The Power of Technology

Posted by: eric on October 13, 2009 at 5:54 am

Generation We is the first generation to have been raised immersed in the immense power of new information and communications technologies—computers, cell phones, cable television, PDAs, and the Internet. As numerous comments in our focus groups demonstrated, they’re well aware of the impact these technologies have had on them, and they view themselves as a generation where technology and instant communication is central to every aspect of their life, relationships, jobs, and education. One focus group participant put it especially well:

We’re like a cusp generation. Unlike our parents, we grew up with technology, so we’re comfortable with it and can take advantage of it. But unlike the kids today who are younger than us, we remember the world before the new technology, so we don’t take it for granted. And we don’t let it disconnect us from one another or from the world. We know why it’s important to get out of the house and be with people face to face. So we have the best of both worlds.

Millennials assume they have unlimited and free (or virtually free) access to information. For them, the Internet has the effect of obliterating the boundaries between what can and cannot be known. For many, it even demolishes the boundary between what is and is not possible. As one of our focus group participants remarked, “The Internet has made me feel I can do anything. Once I go online, there’s always a way to figure it out.”

Furthermore, they are a generation that loves instant messaging and social networking. They constantly text each other and use the Internet to stay continually connected to their peers. They use online file-sharing, video streaming, blogging, and gaming as ways to socialize and compete with people from all over the world, without regard to race, class, or educational background.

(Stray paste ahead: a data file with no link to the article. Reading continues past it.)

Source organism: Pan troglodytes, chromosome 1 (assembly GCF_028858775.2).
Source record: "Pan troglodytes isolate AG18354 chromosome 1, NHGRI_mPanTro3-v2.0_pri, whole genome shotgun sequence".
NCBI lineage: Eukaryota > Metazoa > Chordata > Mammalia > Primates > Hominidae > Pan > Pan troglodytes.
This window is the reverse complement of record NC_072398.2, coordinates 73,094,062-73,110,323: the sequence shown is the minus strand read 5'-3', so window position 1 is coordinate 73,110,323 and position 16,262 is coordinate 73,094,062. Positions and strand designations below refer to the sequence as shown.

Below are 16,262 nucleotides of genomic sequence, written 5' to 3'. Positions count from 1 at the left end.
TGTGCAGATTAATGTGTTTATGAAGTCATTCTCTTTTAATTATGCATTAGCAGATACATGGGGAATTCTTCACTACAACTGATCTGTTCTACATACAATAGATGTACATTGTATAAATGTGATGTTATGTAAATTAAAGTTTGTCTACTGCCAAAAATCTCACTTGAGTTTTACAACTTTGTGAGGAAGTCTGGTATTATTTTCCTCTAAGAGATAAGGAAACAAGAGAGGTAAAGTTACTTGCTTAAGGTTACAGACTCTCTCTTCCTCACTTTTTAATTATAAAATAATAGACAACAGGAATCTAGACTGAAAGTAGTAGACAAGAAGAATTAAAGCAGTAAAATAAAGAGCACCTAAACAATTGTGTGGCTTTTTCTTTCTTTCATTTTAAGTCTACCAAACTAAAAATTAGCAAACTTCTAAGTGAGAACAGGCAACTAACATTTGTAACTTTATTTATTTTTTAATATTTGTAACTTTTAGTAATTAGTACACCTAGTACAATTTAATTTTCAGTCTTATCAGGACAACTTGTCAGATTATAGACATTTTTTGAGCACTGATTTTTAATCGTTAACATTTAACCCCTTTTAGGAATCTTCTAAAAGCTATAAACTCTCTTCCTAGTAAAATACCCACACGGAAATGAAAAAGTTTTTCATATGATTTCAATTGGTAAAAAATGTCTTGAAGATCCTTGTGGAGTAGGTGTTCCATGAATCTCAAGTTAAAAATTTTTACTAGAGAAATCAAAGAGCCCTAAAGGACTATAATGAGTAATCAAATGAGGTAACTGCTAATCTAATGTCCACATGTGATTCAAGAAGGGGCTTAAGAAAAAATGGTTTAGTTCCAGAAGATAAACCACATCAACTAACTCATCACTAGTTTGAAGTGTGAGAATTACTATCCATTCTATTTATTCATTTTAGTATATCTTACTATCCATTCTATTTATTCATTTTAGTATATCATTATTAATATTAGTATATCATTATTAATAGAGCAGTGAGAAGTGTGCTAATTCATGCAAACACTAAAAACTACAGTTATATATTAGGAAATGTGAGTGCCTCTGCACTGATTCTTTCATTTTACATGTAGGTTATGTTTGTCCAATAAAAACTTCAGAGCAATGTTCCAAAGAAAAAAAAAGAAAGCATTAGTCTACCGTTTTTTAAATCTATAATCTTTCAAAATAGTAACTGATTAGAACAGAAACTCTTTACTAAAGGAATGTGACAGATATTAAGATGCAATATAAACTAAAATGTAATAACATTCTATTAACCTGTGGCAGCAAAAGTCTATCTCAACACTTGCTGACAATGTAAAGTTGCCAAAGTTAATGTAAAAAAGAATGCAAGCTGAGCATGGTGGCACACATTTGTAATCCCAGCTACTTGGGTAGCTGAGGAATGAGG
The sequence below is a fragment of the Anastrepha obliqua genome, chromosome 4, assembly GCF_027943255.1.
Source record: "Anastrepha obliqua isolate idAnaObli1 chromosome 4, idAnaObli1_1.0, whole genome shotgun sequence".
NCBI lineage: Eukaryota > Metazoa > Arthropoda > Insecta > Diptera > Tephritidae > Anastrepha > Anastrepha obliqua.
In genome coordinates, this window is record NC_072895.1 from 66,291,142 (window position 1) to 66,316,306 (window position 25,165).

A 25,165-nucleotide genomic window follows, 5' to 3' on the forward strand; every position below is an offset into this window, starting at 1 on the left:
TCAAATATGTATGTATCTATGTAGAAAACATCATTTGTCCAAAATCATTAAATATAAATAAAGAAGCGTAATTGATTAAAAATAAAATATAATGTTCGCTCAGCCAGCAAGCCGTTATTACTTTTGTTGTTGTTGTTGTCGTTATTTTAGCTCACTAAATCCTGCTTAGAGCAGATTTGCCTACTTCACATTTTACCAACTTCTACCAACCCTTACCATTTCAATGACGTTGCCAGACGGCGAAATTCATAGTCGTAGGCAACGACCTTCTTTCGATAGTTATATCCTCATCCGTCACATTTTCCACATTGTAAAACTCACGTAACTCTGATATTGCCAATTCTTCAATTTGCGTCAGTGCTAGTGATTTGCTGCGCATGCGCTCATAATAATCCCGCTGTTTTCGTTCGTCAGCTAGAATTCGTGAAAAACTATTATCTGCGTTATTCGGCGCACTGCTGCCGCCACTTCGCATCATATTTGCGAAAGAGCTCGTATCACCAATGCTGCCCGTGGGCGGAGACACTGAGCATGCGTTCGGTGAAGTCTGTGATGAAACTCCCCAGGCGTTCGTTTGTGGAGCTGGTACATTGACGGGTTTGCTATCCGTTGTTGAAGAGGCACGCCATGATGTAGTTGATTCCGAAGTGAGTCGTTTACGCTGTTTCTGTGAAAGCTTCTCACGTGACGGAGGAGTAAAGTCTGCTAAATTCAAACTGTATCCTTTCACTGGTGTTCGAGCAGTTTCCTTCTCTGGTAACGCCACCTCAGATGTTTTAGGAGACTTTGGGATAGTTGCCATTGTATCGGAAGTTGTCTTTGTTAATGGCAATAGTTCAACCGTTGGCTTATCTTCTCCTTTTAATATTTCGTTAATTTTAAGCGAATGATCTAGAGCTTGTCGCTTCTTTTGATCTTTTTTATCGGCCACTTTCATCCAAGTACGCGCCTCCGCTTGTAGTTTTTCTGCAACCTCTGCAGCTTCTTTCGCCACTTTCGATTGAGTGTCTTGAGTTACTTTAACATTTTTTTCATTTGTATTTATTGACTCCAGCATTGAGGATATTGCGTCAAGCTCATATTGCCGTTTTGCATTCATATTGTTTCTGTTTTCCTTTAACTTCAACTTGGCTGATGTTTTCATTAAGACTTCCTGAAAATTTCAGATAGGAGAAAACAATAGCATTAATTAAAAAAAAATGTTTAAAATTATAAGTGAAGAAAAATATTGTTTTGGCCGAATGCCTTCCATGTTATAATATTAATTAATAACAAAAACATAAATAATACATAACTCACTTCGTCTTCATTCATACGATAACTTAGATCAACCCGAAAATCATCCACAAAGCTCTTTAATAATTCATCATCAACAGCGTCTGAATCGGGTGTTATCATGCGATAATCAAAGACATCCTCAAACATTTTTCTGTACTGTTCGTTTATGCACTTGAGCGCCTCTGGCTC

Of course, the elimination of information barriers hasn’t really made the Millennials all-powerful; it has simply brought them up against a new set of barriers, defined by economics, time, and social structures, that prevent them from accomplishing what they could achieve. But the sense that the Internet and other information technologies now make all of human knowledge instantly available to anyone with a computer has nonetheless had a profound impact on today’s youth.

It means that, in theory, they believe they should be able to do anything. And that means that the societal, governmental, and economic barriers that are preventing them from achieving their dreams—for example, the massive efforts at censoring the Internet currently being mounted by totalitarian regimes around the world—are all the more frustrating to Generation We, and subject to being eliminated by the power of their social and political force.

Having been immersed in technology their entire lives, Generation We will have greater potential than any previous generation to innovate and benefit from other new and emerging technologies, from bioengineering to nanotechnology. They will seek hard technological challenges and be comfortable in doing so. As a result, they have a huge opportunity to improve life for millions of people.

Of course, technologies can be a mixed blessing. Some of the new healthcare technologies created over the past decades have saved and extended many lives. But this heroic role of technology masks other issues that must be addressed. Technology has helped drive healthcare costs through the roof, and competition among hospitals and healthcare providers to have the latest and fanciest equipment contributes to price escalation and the neglect of more basic yet more effective means of disease prevention and improvement of human health—things like better nutrition, exercise, and a cleaner environment.

There’s another danger—that Millennials have become so accustomed to communication via computer, PDA, and cell phone they have forgotten how to engage with one another in the real world. Online social-networking is fine, but when it comes to political and social activism, it’s no substitute for community-building and grassroots organizing. Some Millennials view activism and speaking out as something one does behind the safety of the computer monitor. The world is not so simple. Nothing replaces the power of direct human interaction, eye-to-eye contact, and public assembly. Generation We needs to translate its social consciousness into real life action. Happily, there are many signs they are beginning to do just that.

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